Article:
In “Same Love”, Macklemore exposes many pressing issues that the LGBTQ community is facing while striving for acceptance and equality, such as the use of the word “gay”, conflict with the church and conservative politicians and growing suicide rates for individuals who are trying to define their sexual identity. This song became an anthem for the LGBTQ community in their fight for rights, specifically gay marriage, which is explicitly referenced in the final verse of the song when Macklemore sings “And a certificate on paper / Isn’t gonna solve it all / But it’s a damn good place to start / No law’s gonna change us / We have to change us”. Macklemore’s chooses to not target and blame the government or any other institution but instead calls for change on a small scale by changing the general populace’s mindset on gay marriage. By connecting to the people on an emotional level through universal values such as love and safety Macklemore effectively popularized the mindset of acceptance and understanding towards the LGBTQ community.

Collaboration is Key: Mary Lambert

When Macklemore and Ryan Lewis were searching for a chorus for their piece, Mary Lambert eagerly wrote 3 different versions of the chorus in hopes of becoming part of the project. Lambert provided a unique vantage point on the issue being both Christian and a lesbian. Her life story itself defying the traditional stereotypes of the LGBTQ community Lambert felt it was her duty to express to the world the message of complete love and acceptance. When asked what her motivations were in writing the piece she defines the core purpose of the song being to end homophobia. In an interview with ABC News Lambert says that “If you want to change people’s hearts it’s not through the brain, but through the heart….everybody wants someone to keep them warm”. Lambert’s expressive delivery and sweet, smoky vocal timbre adds a rich emotional quality to the song that straight Rap music may not be able to convey and helps reinforce the message that love is an essential human right, whether it be for a man or a woman.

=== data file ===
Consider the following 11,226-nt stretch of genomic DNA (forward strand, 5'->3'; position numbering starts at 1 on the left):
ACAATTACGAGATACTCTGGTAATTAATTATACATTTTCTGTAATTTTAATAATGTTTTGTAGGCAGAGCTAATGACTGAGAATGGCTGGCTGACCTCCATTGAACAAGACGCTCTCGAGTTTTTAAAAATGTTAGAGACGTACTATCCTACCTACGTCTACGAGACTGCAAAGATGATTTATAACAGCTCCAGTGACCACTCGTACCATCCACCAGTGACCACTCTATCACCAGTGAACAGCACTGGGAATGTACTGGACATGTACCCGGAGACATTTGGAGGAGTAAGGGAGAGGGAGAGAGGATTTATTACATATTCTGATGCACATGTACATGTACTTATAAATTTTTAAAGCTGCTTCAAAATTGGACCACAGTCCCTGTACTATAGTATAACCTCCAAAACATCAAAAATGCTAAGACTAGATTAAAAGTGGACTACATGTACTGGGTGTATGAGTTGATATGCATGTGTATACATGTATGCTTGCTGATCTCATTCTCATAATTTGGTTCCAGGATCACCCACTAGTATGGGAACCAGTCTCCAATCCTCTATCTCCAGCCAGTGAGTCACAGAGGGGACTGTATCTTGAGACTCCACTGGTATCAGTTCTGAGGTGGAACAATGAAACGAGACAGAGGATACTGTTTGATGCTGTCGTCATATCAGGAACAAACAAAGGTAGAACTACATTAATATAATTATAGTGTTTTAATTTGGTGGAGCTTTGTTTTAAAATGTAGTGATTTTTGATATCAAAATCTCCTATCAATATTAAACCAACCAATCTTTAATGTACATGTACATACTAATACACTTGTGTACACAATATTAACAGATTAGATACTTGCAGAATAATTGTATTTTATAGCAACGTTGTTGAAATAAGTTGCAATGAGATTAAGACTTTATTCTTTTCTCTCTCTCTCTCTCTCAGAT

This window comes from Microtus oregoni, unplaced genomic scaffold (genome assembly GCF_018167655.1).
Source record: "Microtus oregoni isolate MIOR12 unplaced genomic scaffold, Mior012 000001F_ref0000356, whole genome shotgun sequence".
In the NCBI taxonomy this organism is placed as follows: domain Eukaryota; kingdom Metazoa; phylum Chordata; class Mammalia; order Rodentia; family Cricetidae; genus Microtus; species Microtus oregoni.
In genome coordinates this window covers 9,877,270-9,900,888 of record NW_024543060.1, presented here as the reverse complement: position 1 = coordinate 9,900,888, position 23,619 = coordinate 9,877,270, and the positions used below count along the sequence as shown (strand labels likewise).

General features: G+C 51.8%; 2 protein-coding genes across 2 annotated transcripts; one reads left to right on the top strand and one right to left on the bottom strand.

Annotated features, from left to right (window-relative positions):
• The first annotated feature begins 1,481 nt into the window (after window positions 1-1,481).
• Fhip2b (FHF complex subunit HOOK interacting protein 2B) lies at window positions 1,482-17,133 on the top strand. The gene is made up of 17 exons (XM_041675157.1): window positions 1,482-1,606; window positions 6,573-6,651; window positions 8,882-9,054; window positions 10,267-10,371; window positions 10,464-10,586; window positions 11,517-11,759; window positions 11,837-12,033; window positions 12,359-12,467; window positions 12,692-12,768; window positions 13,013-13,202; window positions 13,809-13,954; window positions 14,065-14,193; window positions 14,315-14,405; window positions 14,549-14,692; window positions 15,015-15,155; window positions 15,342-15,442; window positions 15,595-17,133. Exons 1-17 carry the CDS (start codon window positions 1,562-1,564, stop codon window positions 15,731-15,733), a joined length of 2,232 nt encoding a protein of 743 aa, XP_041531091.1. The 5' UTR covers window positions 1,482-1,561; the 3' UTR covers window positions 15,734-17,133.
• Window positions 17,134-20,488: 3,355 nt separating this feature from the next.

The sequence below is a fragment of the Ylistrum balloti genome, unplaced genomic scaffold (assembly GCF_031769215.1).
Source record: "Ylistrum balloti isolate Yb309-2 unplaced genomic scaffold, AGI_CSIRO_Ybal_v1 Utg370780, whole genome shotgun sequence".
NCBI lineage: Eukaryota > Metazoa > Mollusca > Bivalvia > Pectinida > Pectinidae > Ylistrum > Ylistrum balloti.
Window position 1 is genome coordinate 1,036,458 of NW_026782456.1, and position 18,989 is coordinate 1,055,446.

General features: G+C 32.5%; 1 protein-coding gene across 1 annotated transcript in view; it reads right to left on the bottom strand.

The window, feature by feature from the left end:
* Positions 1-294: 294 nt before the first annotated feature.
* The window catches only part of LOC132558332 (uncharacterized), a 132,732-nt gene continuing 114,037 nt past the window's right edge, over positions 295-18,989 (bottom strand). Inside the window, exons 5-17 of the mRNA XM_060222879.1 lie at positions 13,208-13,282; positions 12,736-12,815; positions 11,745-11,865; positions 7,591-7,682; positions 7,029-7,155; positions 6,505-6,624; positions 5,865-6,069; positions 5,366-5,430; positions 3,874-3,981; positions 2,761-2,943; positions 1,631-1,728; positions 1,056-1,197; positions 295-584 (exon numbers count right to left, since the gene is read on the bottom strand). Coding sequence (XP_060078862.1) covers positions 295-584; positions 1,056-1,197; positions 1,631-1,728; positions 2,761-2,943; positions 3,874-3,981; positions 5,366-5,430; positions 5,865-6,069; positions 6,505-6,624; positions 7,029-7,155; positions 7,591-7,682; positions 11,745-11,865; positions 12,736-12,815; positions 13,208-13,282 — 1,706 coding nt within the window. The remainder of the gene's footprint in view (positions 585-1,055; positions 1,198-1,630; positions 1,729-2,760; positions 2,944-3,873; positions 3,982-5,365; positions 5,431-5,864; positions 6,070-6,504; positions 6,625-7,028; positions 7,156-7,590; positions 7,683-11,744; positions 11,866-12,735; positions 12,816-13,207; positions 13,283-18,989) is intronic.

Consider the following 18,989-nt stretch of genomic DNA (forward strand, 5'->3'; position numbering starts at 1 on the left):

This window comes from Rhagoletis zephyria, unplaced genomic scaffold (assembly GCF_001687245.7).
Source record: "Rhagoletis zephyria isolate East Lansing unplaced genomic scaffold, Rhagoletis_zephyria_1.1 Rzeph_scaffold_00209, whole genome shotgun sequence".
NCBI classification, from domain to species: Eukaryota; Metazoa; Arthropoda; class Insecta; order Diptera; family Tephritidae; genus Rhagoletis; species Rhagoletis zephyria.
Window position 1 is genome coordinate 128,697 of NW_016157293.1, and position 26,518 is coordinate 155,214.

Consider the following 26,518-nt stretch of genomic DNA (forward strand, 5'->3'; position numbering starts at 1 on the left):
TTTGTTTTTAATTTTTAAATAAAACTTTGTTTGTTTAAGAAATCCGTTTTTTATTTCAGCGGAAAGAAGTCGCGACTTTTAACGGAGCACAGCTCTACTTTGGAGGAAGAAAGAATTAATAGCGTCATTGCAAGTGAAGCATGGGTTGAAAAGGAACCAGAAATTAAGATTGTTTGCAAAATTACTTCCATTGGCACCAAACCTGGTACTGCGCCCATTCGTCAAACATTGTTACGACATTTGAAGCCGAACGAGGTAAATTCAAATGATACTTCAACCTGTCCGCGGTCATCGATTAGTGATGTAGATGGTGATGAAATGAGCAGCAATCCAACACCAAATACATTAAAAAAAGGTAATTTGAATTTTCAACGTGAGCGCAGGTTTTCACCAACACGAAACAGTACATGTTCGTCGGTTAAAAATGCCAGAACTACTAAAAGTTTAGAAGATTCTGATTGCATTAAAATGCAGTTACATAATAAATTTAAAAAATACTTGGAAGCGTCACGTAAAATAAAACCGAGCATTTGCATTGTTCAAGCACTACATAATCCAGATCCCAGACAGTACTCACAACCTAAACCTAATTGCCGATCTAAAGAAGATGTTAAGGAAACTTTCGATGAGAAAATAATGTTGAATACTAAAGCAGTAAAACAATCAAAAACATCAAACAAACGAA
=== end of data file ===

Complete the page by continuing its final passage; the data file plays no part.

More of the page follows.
The 56th Annual Grammy Awards: The Aftermath

grammy awards
Mackelmore, Mary Lambert, Madonna, Ryan Lewis and Queen Latifah (Left to Right) during the performance of “Same Love” at the 56th Grammy Awards. Mario Anzuoni. Digital image. The New York Post. REUTERS, n.d. Web.

The 56th Grammy Awards performance of “Same Love” served as a manifestation of the political messages of the piece as 33 gay and straight couples were married by Queen Latifah on stage during their performance as a celebration of the passing of California legislation giving same sex couples the right to marry. The performance served as a national political statement that normalized the concept of same sex marriage and acting as a springboard for many other states to allow same sex marriage followed by the Supreme Court decision on June 26th, 2015 to motion federal legislation on the matter. Although to political progress made for LGBTQ rights cannot be solely credited to “Same Love”, the wide spread acceptance and popularity of the piece rallied support for the rights of LGBTQ community members especially among the young-adults of modern America.


“Different Love?: Introducing the Trans/Queer Issue” Journal of Popular Music Studies 25.4:411-414

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“Mary Lambert Interview: ‘Same Love’ Singer Hopes Song Can Help End Homophobia.”   Youtube. ABC News, 30 Apr. 2014. Web.

Trust, Gary. “Lambert’s ‘Warm’ Heats Up.” Billboard 126.4 (2014): 61. Music Index. Web. 1 Nov. 2015.

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Laurel Wenckowski